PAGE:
Fiona Lyda is well-known in the design industry for her must-visit shop Spence & Lyda. But she actually started her career in fashion. It was only after working in LA, and falling in love with the modernist architecture there, that she got inspired to open a shop on her return to Australia. Since then she's become a tour de force in Sydney design circles, and has designed several amazing interiors. One of them - in the Lumiere building - I got to see first-hand and interview Fiona about for real living magazine some years ago. I've never forgotten her layering of paint to create a rust/rain-like finish.
Which five words best describe you? That is a difficult question, impatient x 5 would be some people's answer. I might like to include other more positive traits and I am sure they exist but I don't dwell on it much.
How did you get your career start and what path have you taken since? On completion of my degree in fashion and textile design I went straight into costume design for film. It was a buoyant time for the industry so there was a lot of work, sadly not the case now. The skills I honed there to do with work ethic, attention to detail and speed problem-solving have proved invaluable tools. My work took me all around the world and included a number of years in Los Angeles. The Rose Bowl flea market in Pasadena became a major source of inspiration as did the modernist architecture in the Hollywood Hills so my move into production design and then interiors was inevitable. I started Spence and Lyda in an 89 square metre shop on my return from LA. The rest has been dogged determination, hard work and naivety.
What’s the best lesson you’ve learnt along the way? There is a story in the costume design world about a young assistant who was sent on an emergency dash from location at Palm Beach to the city to pick up a pair of leopard stilettos - we are talking early eighties here, don't forget. The shoes arrived back and were taken straight to the actress ready on set only to find the box contained two left shoes. Lesson: you can never over-train, always check the supposedly obvious so you don't find yourself in difficult situations.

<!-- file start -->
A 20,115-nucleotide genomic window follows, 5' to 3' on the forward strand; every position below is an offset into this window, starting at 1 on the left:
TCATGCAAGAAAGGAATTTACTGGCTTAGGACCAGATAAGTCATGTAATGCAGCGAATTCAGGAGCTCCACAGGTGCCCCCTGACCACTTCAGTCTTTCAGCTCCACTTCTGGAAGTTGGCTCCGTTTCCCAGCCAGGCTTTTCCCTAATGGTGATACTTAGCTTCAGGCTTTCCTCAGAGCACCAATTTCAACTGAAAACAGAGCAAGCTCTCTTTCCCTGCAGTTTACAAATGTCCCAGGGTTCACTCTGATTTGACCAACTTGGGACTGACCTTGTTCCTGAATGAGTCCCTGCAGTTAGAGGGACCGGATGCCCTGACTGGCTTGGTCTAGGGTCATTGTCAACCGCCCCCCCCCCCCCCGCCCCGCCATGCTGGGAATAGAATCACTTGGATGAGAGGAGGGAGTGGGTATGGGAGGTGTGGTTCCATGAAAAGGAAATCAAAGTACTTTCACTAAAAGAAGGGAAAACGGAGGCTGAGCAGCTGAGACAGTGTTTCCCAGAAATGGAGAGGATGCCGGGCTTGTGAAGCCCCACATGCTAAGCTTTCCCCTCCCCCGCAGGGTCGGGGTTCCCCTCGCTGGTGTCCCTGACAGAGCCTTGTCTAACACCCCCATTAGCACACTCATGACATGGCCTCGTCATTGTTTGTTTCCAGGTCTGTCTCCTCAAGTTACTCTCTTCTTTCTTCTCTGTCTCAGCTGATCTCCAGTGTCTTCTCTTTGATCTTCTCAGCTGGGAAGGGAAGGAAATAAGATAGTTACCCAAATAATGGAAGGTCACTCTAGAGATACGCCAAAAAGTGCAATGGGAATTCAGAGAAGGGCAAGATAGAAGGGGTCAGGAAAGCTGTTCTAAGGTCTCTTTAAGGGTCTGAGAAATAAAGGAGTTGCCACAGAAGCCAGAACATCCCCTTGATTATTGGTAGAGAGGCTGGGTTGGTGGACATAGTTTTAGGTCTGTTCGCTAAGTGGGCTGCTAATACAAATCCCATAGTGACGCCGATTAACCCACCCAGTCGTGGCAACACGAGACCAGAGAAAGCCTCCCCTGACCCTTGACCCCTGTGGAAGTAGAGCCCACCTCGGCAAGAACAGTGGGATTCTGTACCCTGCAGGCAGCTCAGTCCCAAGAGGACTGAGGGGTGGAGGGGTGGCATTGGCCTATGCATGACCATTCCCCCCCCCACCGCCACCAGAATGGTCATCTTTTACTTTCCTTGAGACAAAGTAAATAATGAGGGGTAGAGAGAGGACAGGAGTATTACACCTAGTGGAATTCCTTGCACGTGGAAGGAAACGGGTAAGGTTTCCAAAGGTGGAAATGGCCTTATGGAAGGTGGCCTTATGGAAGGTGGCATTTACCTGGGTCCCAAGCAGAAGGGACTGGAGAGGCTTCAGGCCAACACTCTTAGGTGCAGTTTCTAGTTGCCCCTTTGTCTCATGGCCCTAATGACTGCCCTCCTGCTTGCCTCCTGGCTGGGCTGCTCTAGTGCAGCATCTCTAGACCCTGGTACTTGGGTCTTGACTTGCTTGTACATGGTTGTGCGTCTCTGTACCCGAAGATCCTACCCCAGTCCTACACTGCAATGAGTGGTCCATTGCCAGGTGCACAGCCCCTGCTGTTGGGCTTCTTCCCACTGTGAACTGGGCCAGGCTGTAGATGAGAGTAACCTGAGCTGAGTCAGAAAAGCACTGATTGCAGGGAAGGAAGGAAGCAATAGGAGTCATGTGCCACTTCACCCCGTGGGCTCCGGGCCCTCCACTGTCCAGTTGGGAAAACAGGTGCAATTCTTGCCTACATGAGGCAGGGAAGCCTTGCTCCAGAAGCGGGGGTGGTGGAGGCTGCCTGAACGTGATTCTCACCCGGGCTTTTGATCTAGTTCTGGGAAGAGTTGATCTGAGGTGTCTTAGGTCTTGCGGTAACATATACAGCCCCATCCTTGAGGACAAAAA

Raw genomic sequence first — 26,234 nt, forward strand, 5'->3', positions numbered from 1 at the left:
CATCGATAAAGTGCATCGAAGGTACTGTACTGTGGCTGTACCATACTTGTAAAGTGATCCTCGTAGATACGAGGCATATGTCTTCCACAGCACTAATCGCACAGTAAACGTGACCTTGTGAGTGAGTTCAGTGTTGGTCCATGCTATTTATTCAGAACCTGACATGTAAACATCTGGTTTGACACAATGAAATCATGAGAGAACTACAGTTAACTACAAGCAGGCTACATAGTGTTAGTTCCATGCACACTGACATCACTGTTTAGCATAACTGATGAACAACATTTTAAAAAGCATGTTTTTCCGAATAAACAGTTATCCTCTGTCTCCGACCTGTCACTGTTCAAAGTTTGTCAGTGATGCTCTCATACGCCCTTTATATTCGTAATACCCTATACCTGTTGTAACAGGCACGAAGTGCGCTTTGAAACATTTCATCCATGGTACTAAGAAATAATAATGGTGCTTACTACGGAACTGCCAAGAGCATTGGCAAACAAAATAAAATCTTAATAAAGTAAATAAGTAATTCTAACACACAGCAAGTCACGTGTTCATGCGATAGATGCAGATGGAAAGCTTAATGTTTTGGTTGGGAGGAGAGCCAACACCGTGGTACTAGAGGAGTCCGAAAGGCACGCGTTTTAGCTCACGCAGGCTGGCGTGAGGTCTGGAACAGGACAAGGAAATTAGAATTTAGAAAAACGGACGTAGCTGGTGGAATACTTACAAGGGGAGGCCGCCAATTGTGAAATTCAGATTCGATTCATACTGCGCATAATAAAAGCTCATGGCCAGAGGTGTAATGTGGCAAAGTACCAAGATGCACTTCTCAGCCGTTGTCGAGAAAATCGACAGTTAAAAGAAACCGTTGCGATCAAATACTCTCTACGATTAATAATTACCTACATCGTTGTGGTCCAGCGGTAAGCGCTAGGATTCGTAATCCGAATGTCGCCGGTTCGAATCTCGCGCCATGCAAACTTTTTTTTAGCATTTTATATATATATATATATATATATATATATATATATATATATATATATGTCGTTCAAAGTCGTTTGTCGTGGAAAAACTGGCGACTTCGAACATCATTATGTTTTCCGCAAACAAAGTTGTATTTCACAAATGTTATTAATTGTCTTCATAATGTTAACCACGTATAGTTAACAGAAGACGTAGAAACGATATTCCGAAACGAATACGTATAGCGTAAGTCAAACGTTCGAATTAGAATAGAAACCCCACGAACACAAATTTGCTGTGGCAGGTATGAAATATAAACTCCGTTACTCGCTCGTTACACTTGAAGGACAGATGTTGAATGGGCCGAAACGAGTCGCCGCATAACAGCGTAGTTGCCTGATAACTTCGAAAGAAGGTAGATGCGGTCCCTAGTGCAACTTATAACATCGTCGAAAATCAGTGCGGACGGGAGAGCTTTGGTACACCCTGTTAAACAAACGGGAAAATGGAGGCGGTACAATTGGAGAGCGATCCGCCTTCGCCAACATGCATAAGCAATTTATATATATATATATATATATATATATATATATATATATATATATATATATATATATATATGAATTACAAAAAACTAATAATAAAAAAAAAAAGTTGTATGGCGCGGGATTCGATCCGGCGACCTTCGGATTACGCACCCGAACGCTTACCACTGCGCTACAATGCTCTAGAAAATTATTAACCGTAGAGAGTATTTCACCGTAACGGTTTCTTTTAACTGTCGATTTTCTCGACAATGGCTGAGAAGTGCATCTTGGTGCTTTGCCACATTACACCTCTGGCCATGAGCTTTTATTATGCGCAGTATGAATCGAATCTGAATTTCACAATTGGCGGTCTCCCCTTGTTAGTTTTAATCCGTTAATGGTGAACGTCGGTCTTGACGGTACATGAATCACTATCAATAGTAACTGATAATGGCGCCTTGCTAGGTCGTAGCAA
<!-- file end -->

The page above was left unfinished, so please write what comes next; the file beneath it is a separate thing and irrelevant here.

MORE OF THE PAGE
What’s your proudest career achievement? Rosita Missoni gave me a note which read, "You are a star". It referred to a huge event we had staged to launch the 2008 Missoni Home collection in a penthouse in the city. The effort involved in preparing the interior and the event had just about killed me so it meant a great deal to know that she understood and approved.
What’s been your best decision? Aside from deciding to have a child, the decision to launch off into the whirlwind that has been Spence and Lyda was undeniably the best. It still inspires me after 12 years; I get to work with great design every day and travel to find it.
What inspires you? Beauty, mainly. Something, almost every day, will catch my eye, be it the light from the afternoon sun on foliage to the pattern of an old sand-stock wall or the fabulous colour combinations in a bird's plumage. I am blessed like that, there is beauty everywhere free for the seeing.
What are you passionate about? Textiles and wood, but I suppose that is no surprise; the showroom is full of both. The idea that interiors can be an enriching element to life, chronicling our journey, and adding pleasure with textures or colours. Not a testament to who we want to become.
Which person, living or dead, would you most like to meet? I am currently intrigued by Frank Lloyd Wright. I have studied his work over many years but have just read The Women, an account of the muses in his gargantuan life and career. It has revealed both a positive and negative side to him that I would love to understand better.
What dream do you still want to fulfil? I am actively fantasising about a trek, all be it a five-star version, up into what is called Little Tibet in northern India. The Himalayan culture is still more or less intact there and the beauty legendary. Stupidly, for a person with my passions, I have only just come to explore India and I cannot get enough. I have dreamt of building a house for many years - not just a renovation: I have been involved in many of those - but an architect-designed manifestation of where my aesthetic is at now. That dream looks like coming to fruition in the next couple of years on a piece of land we have found just south of Kiama. I can't wait.
What are you reading? I am halfway through The Spy Who Came in From the Cold by John Le Carre, which I found in an airport newsagent of all places. I am also reading a brilliant book given by a friend to my daughter Marlo. A little history of the world is essential reading for all those, young and old, keen to understand why we are where we are.
images courtesy of fiona lyda